#retriever50for50 - Hoosier State Hero Sets UMBC Men's Basketball Scoring Record

#retriever50for50 - Hoosier State Hero Sets UMBC Men's Basketball Scoring Record

Box Score, UMBC vs. St. Mary's (Md.), Feb. 17, 1990

There are some records which are sacred to a sports organization – be it amateur or professional. At a school like UMBC, which does not sponsor football, the school's all-time leader in scoring in the sport of men's basketball is one of those records and Moment No. 41 on our #retriever50for50 countdown occurred the last time that mark was broken. 

Larry Simmons came to UMBC from Noblesville, Indiana. He probably never heard of our school had it not been for the hiring of former Northwestern assistant Jeff Bzdelik in the early spring of 1986. Simmons was on Bzdelik's recruiting radar and the new Retriever mentor coaxed the country boy to Baltimore.

For the next four years, Simmons played in all 112 games that UMBC competed in. The sharpshooting guard amassed 1,235 points in his first three seasons and quickly climbed to the top of the Retriever charts in assists, steals and 3-point field goals. As a junior, he finished third in the nation in free throw percentage at 90.2 percent

He averaged 14.7 points per game through his first three seasons which put on pace to finish 14 points shy of Rick Moreland's all-time record of 1,714 points. But Simmons had to carry much of the load in the 1989-90 season as standouts Kenny Reynolds, Duane Faust and Gamel Spencer were no longer on the team.

He started the year with a 25-point effort in a 73-71 victory over Florida International and tallied 39 versus Drexel and 31 against Rider, putting him easily in range of Moreland.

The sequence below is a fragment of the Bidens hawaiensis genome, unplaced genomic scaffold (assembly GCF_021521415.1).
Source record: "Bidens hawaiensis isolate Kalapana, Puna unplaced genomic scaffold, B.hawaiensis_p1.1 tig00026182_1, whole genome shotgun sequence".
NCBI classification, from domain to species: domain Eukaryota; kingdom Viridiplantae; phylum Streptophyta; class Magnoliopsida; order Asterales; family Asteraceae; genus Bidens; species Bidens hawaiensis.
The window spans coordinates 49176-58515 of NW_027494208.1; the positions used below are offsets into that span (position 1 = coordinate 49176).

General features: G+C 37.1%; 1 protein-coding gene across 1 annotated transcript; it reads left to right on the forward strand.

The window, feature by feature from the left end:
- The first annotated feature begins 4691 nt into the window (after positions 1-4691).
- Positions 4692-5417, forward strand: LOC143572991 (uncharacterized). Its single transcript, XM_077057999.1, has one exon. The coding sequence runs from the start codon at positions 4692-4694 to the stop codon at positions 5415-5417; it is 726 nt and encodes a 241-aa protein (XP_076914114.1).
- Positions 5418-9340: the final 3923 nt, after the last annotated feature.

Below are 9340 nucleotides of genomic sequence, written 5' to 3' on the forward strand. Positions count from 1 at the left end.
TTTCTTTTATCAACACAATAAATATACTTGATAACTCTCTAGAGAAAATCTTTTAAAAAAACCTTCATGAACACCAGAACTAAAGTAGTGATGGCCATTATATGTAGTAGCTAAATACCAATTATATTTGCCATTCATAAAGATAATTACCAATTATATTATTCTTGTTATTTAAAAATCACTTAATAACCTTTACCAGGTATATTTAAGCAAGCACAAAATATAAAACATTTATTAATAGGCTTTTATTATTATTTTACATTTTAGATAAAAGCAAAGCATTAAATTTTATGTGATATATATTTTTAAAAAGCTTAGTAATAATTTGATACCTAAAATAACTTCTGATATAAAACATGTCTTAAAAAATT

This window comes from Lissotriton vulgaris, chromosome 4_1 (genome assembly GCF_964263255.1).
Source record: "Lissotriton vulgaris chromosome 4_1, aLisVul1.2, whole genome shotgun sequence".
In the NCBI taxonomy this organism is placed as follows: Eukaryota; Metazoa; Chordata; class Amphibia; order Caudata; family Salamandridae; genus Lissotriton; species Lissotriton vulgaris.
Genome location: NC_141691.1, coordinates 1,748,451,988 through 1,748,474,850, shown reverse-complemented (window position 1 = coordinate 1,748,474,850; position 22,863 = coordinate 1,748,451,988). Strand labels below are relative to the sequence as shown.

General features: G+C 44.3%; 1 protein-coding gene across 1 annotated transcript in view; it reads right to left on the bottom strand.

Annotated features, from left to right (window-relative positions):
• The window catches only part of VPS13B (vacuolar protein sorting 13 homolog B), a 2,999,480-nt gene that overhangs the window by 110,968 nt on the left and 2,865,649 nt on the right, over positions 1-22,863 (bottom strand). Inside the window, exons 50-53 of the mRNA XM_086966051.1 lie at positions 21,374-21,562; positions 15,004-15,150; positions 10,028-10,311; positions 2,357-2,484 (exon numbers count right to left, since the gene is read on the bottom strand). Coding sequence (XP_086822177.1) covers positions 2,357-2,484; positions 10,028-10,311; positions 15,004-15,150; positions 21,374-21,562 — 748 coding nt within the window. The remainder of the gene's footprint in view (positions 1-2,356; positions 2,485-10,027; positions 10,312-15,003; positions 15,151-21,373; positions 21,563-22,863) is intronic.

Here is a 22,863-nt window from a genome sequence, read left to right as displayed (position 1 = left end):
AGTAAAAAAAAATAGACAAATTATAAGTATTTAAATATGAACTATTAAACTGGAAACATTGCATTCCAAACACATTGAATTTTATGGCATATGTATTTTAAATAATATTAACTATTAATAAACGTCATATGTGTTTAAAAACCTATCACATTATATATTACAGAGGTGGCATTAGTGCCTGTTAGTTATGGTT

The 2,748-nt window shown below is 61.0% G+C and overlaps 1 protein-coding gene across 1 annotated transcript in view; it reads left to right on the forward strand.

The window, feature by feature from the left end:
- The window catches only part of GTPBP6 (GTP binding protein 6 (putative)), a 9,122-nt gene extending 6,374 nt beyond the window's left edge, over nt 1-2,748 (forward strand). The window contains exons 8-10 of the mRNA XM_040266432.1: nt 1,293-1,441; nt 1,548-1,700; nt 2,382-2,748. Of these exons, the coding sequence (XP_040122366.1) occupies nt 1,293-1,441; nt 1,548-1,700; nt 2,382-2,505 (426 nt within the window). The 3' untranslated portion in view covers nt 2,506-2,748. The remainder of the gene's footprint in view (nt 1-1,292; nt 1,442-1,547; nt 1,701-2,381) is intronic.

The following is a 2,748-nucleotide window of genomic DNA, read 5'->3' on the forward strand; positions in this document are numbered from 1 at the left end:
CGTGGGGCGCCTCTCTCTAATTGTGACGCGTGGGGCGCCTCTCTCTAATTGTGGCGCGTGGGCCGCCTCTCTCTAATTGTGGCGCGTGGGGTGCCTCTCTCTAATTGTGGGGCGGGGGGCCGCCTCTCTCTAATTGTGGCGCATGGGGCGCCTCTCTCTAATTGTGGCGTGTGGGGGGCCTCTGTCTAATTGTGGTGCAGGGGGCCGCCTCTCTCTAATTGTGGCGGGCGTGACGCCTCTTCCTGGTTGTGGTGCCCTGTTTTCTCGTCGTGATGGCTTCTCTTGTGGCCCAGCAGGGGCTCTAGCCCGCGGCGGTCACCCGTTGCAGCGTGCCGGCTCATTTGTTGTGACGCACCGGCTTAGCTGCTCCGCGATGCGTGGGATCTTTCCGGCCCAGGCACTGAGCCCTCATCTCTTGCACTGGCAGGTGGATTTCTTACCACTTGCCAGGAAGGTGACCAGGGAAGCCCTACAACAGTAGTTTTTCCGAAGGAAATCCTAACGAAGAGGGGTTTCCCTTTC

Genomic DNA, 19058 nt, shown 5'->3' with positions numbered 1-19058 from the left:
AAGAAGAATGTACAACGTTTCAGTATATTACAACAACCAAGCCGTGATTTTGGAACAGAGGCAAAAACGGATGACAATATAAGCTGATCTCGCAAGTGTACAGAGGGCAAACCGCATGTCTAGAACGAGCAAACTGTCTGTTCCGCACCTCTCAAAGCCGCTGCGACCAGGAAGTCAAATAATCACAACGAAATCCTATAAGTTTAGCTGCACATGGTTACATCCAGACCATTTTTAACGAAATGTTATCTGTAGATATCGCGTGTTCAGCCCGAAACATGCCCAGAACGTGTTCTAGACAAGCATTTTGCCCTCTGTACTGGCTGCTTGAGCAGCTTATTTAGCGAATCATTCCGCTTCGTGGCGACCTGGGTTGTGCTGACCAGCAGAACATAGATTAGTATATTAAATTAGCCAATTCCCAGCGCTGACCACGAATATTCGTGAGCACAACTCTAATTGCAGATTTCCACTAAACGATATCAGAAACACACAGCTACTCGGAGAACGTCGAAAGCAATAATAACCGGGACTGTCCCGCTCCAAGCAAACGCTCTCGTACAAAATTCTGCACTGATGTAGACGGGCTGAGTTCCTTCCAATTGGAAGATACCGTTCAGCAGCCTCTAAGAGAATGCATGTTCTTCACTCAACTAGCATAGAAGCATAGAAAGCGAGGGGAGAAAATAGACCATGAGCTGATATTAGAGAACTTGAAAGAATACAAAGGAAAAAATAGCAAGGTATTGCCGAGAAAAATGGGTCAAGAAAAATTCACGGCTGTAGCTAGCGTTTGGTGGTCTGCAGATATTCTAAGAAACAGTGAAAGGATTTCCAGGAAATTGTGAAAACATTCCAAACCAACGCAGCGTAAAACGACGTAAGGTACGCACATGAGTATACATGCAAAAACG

On February 17, 1990, and with Moreland in attendance, UMBC took on St. Mary's of Maryland. The Retrievers bolted to a big early lead and Simmons scored nine points (of the 12 he needed) in the first 3:23 of the game. As the minutes rolled by, other Retrievers were doing the scoring and Simmons even missed a free throw. Finally, with 4:44 remaining in the half, he buried a trey to surpass Moreland, who served as an assistant coach of Simmons during his sophomore campaign. The game was halted, and Simmons was presented the game ball by Moreland.

Simmons would finish his career with 1,805 points, a mark that remains intact today. He earned All-Independent honors (UMBC was not in a conference until the year after Simmons graduated) after averaging 20.4 points per game that season.

Simmons also played soccer during his last two seasons at UMBC and was an outstanding striker for John Ellinger's teams in 1988 and 1989. He was inducted into the UMBC Athletics Hall of Fame in 1996.